2 The coach advised that I should eat healthily, exercise regularly, and that joining a gym would make this easier. The coach advised that I should eat healthily and exercise regularly. He also told me that joining a gym would make working out easier.
3 Mary is a celebrated author, dancer, and writes great songs. Mary is a celebrated author and dancer. She also writes great songs.

Watch out for tricky comparative phrases!

Most simple sentence styles that use parallel structures are connected by conjunctions like “and,” “or,” or “but.” However, there are some tricky constructions that often plague many writers: parallelism in modifying clauses (e.g., relative clauses, and participial clauses) and comparative phrases (e.g., correlative conjunctions).Watch out for tricky comparative phrases!

  • Relative clauses use “that” or “which.”
  • Participial clauses are phrases that are made from verbs and are used like adjectives. For example, “This car is built to last.”
  • Correlative conjunctions include terms like “not only…but also,” “either…or,” “neither…nor,” “if…then,” etc.
  • Comparison structures include the typical “than” or “as.”

All these types of expressions require parallel grammatical forms!

When correcting these kinds of statements, treat the comparative phrases or the second half of the correlative conjunction like equal signs and ask yourself: “Do I have the same grammar structure on both sides?”

Nonparallel Structure Correct Parallel Structure
I like the big house built in 1910 and features two great living rooms. I like the big house built in 1910 that features two great living rooms. (Eliminate the problematic parallel structure by removing the conjunction.)
Mary owns a PR company, a place giving many growth opportunities and where people are rewarded based on merit (participial phrase + subordinate clause). Mary owns a PR company, a place giving many growth opportunities where people are rewarded based on merit. (Deleting the “and” fixes the parallelism issue. This method works for most cases where a participial phrase and subordinate clause are connected by a conjunction.)
I not only like to play the violin, but also dancing. I not only like to play the violin, but I also like to dance.
OR
I like to not only play the violin but also dance.
Either we go to the store now or wait until next week. Either we go to the store now or we wait until next week.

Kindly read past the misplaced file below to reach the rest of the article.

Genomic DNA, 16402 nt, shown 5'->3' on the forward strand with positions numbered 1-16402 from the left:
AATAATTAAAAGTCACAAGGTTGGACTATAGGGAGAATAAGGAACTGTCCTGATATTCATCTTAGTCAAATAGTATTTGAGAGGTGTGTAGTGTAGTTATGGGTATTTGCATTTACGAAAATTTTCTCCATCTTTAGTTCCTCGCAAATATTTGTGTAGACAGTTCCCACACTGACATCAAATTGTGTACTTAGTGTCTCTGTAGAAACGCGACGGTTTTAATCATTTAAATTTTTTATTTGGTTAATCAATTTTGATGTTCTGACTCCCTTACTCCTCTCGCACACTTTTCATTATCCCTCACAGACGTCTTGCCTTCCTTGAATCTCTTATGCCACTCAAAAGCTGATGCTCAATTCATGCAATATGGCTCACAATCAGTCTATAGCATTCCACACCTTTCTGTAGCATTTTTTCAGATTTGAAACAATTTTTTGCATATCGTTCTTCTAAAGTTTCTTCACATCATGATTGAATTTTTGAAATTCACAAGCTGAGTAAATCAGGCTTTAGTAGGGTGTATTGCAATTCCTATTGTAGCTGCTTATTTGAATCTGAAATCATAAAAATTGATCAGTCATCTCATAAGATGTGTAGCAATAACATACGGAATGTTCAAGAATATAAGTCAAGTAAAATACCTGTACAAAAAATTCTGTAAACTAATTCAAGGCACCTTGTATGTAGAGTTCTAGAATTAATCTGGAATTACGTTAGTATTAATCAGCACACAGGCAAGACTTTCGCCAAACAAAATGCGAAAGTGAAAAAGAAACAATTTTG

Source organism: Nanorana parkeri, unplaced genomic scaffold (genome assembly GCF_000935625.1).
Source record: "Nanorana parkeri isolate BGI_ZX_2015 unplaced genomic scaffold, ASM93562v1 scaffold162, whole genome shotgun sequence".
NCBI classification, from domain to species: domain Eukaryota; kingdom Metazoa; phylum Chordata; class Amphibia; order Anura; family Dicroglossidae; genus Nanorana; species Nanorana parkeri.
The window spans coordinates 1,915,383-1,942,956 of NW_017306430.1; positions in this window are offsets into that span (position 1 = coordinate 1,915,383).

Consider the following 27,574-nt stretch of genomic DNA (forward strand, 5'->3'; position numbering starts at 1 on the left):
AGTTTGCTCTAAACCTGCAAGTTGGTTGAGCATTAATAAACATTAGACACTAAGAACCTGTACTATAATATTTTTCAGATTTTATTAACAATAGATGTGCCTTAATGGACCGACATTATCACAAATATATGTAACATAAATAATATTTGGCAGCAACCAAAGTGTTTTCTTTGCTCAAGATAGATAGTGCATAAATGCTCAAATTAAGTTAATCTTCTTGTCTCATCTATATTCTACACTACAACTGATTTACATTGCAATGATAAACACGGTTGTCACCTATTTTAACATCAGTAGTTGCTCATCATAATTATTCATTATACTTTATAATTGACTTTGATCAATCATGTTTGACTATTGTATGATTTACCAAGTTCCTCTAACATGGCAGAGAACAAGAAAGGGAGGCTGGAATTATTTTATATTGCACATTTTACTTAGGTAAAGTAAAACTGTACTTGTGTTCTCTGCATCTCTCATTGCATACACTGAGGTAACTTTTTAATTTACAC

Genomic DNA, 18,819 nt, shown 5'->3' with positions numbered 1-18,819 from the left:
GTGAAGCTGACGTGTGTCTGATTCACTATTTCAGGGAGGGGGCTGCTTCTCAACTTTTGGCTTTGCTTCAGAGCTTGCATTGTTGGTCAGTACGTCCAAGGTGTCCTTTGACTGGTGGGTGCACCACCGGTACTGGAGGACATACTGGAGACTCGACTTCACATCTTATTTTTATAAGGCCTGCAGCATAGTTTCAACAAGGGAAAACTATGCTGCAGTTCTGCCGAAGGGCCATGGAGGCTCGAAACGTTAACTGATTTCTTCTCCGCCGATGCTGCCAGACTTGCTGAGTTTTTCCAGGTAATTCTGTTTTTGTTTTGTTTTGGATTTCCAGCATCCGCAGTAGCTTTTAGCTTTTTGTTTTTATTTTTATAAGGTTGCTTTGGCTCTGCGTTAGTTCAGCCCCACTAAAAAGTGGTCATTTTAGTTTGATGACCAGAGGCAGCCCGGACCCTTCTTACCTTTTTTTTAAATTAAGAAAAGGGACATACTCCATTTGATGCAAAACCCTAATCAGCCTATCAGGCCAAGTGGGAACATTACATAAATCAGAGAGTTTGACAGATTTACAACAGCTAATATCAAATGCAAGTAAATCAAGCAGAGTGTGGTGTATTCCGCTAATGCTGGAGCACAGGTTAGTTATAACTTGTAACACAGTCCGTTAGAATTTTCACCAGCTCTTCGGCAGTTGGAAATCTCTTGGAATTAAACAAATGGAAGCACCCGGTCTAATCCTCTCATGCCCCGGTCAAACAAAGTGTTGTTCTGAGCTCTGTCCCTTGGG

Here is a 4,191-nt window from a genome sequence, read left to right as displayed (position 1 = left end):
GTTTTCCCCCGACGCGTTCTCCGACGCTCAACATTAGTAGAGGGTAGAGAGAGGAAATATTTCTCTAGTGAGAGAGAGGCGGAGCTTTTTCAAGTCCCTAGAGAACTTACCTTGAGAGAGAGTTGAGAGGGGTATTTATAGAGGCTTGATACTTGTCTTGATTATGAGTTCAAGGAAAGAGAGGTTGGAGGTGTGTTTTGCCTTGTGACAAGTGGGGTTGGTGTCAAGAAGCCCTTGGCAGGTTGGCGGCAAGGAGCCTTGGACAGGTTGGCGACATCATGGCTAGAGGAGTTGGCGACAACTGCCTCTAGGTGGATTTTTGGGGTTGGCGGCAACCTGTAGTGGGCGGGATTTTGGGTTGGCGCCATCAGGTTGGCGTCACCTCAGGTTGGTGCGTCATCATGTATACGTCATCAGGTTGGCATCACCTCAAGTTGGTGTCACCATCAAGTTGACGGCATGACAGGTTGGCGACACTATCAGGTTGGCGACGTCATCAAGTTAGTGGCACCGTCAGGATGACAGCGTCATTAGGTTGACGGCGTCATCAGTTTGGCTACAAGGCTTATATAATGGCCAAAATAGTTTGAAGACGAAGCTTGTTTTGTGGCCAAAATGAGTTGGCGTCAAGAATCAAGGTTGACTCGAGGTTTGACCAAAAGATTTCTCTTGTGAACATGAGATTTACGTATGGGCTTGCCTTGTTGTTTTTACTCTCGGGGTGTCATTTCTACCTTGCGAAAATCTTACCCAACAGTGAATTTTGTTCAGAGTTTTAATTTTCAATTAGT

I prefer to go on a vacation than a bonus. I prefer to go on a vacation than to receive a bonus.

Another whammy: watch verb tenses!

Another parallel structure we struggle with is verb tense shifting! Raise your hand if you have ever said something like the following:

  1. “I really like this movie, which was why I bought it.”
  2. We knew that we had little time, work had to be finished, and we needed to hurry.

Raises hand What’s wrong, you ask? Let’s look again:

  1. “I really like this movie, which was why I bought it.”
  2. We knew that we had little time, work had to be finished, and we needed to hurry.

Sentence 1 above switches from the present tense to the past tense, while sentence two throws in a passive voice structure in the middle of the list of “that” clauses. Don’t do it!  What would they look like if corrected?

  1. “I really like this movie, which is why I bought it.”
  2. We knew that we had little time, we had to finish the work, and we needed to hurry.

Parallelism Checklist

  1. Identify any conjunctions or lists in your sentence.
  2. Look at the structure of your words and phrases on either side of those conjunctions. Do you have nouns, verbs, adjectives, -ing phrases, etc. on both sides?
  3. Look at the clauses you have in a sentence. Do you have the same kind of clauses in your lists? Do you have the same type of descriptive clause describing the same thing?
  4. Are your verbs in the same tense on both sides of a conjunction and within your modifying clauses?
  5. If you have a list, does each part of the list (A, B, C, etc.) have the same grammatical form?

We hope these tips have helped clarify how to deal with parallelism in your writing! Now that you are pros, go forth and create beautiful and logically coherent phrases!